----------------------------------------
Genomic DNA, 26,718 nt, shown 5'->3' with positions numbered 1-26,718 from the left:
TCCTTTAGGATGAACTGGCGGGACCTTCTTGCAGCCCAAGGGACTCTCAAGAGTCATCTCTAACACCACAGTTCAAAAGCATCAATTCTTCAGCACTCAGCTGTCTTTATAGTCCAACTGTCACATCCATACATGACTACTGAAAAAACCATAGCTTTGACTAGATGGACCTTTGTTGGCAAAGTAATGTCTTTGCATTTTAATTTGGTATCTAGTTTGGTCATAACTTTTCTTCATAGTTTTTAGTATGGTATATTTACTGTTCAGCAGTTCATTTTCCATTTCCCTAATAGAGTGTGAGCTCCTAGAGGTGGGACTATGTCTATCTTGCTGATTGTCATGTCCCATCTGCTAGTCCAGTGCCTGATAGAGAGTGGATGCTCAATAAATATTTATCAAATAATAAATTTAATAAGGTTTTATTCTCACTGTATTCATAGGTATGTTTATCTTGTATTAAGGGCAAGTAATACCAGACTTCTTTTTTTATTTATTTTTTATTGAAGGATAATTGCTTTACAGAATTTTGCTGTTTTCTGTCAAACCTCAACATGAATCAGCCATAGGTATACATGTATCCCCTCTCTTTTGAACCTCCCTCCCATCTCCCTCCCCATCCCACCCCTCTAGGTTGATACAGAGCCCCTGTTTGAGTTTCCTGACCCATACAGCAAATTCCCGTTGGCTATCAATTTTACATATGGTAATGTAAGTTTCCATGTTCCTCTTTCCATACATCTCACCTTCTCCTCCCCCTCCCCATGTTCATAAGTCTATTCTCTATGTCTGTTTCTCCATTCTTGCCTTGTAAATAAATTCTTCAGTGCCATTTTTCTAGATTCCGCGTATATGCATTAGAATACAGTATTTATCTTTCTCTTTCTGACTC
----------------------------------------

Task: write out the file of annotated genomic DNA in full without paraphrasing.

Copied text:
Genomic DNA, 26,718 nt, shown 5'->3' with positions numbered 1-26,718 from the left:
TCCTTTAGGATGAACTGGCGGGACCTTCTTGCAGCCCAAGGGACTCTCAAGAGTCATCTCTAACACCACAGTTCAAAAGCATCAATTCTTCAGCACTCAGCTGTCTTTATAGTCCAACTGTCACATCCATACATGACTACTGAAAAAACCATAGCTTTGACTAGATGGACCTTTGTTGGCAAAGTAATGTCTTTGCATTTTAATTTGGTATCTAGTTTGGTCATAACTTTTCTTCATAGTTTTTAGTATGGTATATTTACTGTTCAGCAGTTCATTTTCCATTTCCCTAATAGAGTGTGAGCTCCTAGAGGTGGGACTATGTCTATCTTGCTGATTGTCATGTCCCATCTGCTAGTCCAGTGCCTGATAGAGAGTGGATGCTCAATAAATATTTATCAAATAATAAATTTAATAAGGTTTTATTCTCACTGTATTCATAGGTATGTTTATCTTGTATTAAGGGCAAGTAATACCAGACTTCTTTTTTTATTTATTTTTTATTGAAGGATAATTGCTTTACAGAATTTTGCTGTTTTCTGTCAAACCTCAACATGAATCAGCCATAGGTATACATGTATCCCCTCTCTTTTGAACCTCCCTCCCATCTCCCTCCCCATCCCACCCCTCTAGGTTGATACAGAGCCCCTGTTTGAGTTTCCTGACCCATACAGCAAATTCCCGTTGGCTATCAATTTTACATATGGTAATGTAAGTTTCCATGTTCCTCTTTCCATACATCTCACCTTCTCCTCCCCCTCCCCATGTTCATAAGTCTATTCTCTATGTCTGTTTCTCCATTCTTGCCTTGTAAATAAATTCTTCAGTGCCATTTTTCTAGATTCCGCGTATATGCATTAGAATACAGTATTTATCTTTCTCTTTCTGACTC